June 06, 2005

too-open house

This is harder than I expected, selling a house. Oh, not because anything's wrong. In fact it looks like we'll have a minimum of two offers and this is before tomorrow's open house, which was to be the official date we're open for business, only six people snuck an early peek. We'll definitely sell the house, most likely by the weekend. Which is good. But hard too. People tromping through our house, our home, eyeballing our possessions. Making decisions, judgments, evaluations.

One guy who came by yesterday loved the house itself but ultimately couldn't get past the apartment buildings on either side. Which made me feel squicky somehow. Like: Hey, we've been living here for four years, are we idiots, then? I mean, I know. I don't like them either. And it was a difficult decision to buy, one I regretted and then didn't regret, then regretted, then resolved. I love this house. I hate this house. I love this house. Putting it on the market feels so poignant, feels so vulnerable.

Our realtor fielded seven calls this morning, many of them from developers wanting to know details about the grade of the land and how many units the property could hold. And the part of me that wants a clean getaway says, yes, let them all bid, all these builders, let them go into a frenzy over this desirable location, let them buy it for many thousands above our asking price, let us walk away with a bigger bundle of cash to start our new life. But the part of me that walks around the house smiling at the yellow walls and wainscoting and pretty fixtures wants to kick them out of the house with a snarl: Don't ever darken my doorstep again, you history-destroyer you! You insensitive churl! You're the people who have made the city ugly, you and your cement block apartment buildings on so many streets formerly lined with pretty Craftsman houses like this one. Smashing pride of place with the hefty blow of a wrecking ball.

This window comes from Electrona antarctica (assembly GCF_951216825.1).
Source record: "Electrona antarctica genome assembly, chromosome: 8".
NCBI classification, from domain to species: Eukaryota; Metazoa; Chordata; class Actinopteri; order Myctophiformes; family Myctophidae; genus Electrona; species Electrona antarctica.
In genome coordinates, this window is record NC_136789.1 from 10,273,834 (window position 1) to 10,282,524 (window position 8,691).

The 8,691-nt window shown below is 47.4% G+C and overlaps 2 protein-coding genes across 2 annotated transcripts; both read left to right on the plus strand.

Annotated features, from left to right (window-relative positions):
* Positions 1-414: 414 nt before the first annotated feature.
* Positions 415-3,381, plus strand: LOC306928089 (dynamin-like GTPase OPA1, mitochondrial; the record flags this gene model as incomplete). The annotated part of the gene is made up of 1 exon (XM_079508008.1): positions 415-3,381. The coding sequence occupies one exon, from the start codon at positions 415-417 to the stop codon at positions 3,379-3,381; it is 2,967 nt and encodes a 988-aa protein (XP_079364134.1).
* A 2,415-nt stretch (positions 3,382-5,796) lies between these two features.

On the other hand, a pair of women came by yesterday, their gazes caught by the for sale sign. From our realtor's description, I liked them. And it sounds like they fell in love with the house. Which is what I want. What I really, really want. For this house to be loved, not torn down. But this house is clearly out of their price range. They were going to head back to the bank to try and get qualified for more money, but hell. They shouldn't. Maybe we'd get our cash out this way, but they'd be in over their heads. I don't want to walk away feeling bad, feeling worried, feeling guilty for making a sale.

On the other other hand, five people (or sets of people) saw the house yesterday. Of those, two said no, one had already made an offer, one wants to make an offer but may not be able to (the women), and the final one asked our realtor if he made an offer right then, would we consider it? (Our realtor said, "Wait till Tuesday.") So it's not like the house is unwanted. But I can't shake the feeling that my house and therefore somehow me no, not me, my choices, my home, my intimate life is being judged. It's like wearing your underwear in public, y'know? And asking people to buy it.

Weird feeling. Uncomfortable. Disquieting. I'll be relieved when this week is over.

Posted by Tamar at June 6, 2005 10:12 PM | TrackBack